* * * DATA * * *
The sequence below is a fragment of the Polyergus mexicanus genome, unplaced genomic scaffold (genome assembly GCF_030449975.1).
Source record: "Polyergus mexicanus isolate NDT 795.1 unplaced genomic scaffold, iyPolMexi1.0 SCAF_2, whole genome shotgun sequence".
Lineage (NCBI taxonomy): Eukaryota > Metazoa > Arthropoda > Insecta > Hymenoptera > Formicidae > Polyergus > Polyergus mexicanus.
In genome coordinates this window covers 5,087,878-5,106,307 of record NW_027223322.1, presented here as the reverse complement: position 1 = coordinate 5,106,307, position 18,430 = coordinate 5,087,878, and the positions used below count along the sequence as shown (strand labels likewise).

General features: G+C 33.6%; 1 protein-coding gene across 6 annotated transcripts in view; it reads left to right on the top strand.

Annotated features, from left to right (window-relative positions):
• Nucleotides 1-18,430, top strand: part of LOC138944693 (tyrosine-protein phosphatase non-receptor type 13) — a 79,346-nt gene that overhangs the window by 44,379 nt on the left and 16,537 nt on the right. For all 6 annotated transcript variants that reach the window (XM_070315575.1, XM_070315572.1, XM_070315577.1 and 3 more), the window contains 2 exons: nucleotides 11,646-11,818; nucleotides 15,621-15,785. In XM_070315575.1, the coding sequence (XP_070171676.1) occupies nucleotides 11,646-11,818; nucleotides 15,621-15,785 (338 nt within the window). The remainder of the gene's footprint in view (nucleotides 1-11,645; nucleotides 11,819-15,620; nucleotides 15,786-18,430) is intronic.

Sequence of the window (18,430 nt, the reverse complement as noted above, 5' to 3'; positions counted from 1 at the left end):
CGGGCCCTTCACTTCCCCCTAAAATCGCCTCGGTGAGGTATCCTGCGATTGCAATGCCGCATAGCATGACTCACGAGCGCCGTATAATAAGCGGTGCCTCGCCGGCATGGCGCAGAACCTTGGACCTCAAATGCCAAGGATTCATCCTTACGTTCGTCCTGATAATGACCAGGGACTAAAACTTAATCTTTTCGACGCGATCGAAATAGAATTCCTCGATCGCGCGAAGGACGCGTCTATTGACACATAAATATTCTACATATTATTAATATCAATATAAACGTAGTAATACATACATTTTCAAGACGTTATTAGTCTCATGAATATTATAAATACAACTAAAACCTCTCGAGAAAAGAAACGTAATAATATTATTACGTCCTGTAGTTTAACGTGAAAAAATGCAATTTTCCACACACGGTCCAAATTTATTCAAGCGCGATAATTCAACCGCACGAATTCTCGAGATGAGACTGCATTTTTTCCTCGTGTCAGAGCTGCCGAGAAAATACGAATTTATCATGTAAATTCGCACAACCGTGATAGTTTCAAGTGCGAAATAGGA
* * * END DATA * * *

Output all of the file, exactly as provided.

The sequence below is a fragment of the Polyergus mexicanus genome, unplaced genomic scaffold (genome assembly GCF_030449975.1).
Source record: "Polyergus mexicanus isolate NDT 795.1 unplaced genomic scaffold, iyPolMexi1.0 SCAF_2, whole genome shotgun sequence".
Lineage (NCBI taxonomy): Eukaryota > Metazoa > Arthropoda > Insecta > Hymenoptera > Formicidae > Polyergus > Polyergus mexicanus.
In genome coordinates this window covers 5,087,878-5,106,307 of record NW_027223322.1, presented here as the reverse complement: position 1 = coordinate 5,106,307, position 18,430 = coordinate 5,087,878, and the positions used below count along the sequence as shown (strand labels likewise).

General features: G+C 33.6%; 1 protein-coding gene across 6 annotated transcripts in view; it reads left to right on the top strand.

Annotated features, from left to right (window-relative positions):
• Nucleotides 1-18,430, top strand: part of LOC138944693 (tyrosine-protein phosphatase non-receptor type 13) — a 79,346-nt gene that overhangs the window by 44,379 nt on the left and 16,537 nt on the right. For all 6 annotated transcript variants that reach the window (XM_070315575.1, XM_070315572.1, XM_070315577.1 and 3 more), the window contains 2 exons: nucleotides 11,646-11,818; nucleotides 15,621-15,785. In XM_070315575.1, the coding sequence (XP_070171676.1) occupies nucleotides 11,646-11,818; nucleotides 15,621-15,785 (338 nt within the window). The remainder of the gene's footprint in view (nucleotides 1-11,645; nucleotides 11,819-15,620; nucleotides 15,786-18,430) is intronic.

Sequence of the window (18,430 nt, the reverse complement as noted above, 5' to 3'; positions counted from 1 at the left end):
CGGGCCCTTCACTTCCCCCTAAAATCGCCTCGGTGAGGTATCCTGCGATTGCAATGCCGCATAGCATGACTCACGAGCGCCGTATAATAAGCGGTGCCTCGCCGGCATGGCGCAGAACCTTGGACCTCAAATGCCAAGGATTCATCCTTACGTTCGTCCTGATAATGACCAGGGACTAAAACTTAATCTTTTCGACGCGATCGAAATAGAATTCCTCGATCGCGCGAAGGACGCGTCTATTGACACATAAATATTCTACATATTATTAATATCAATATAAACGTAGTAATACATACATTTTCAAGACGTTATTAGTCTCATGAATATTATAAATACAACTAAAACCTCTCGAGAAAAGAAACGTAATAATATTATTACGTCCTGTAGTTTAACGTGAAAAAATGCAATTTTCCACACACGGTCCAAATTTATTCAAGCGCGATAATTCAACCGCACGAATTCTCGAGATGAGACTGCATTTTTTCCTCGTGTCAGAGCTGCCGAGAAAATACGAATTTATCATGTAAATTCGCACAACCGTGATAGTTTCAAGTGCGAAATAGGA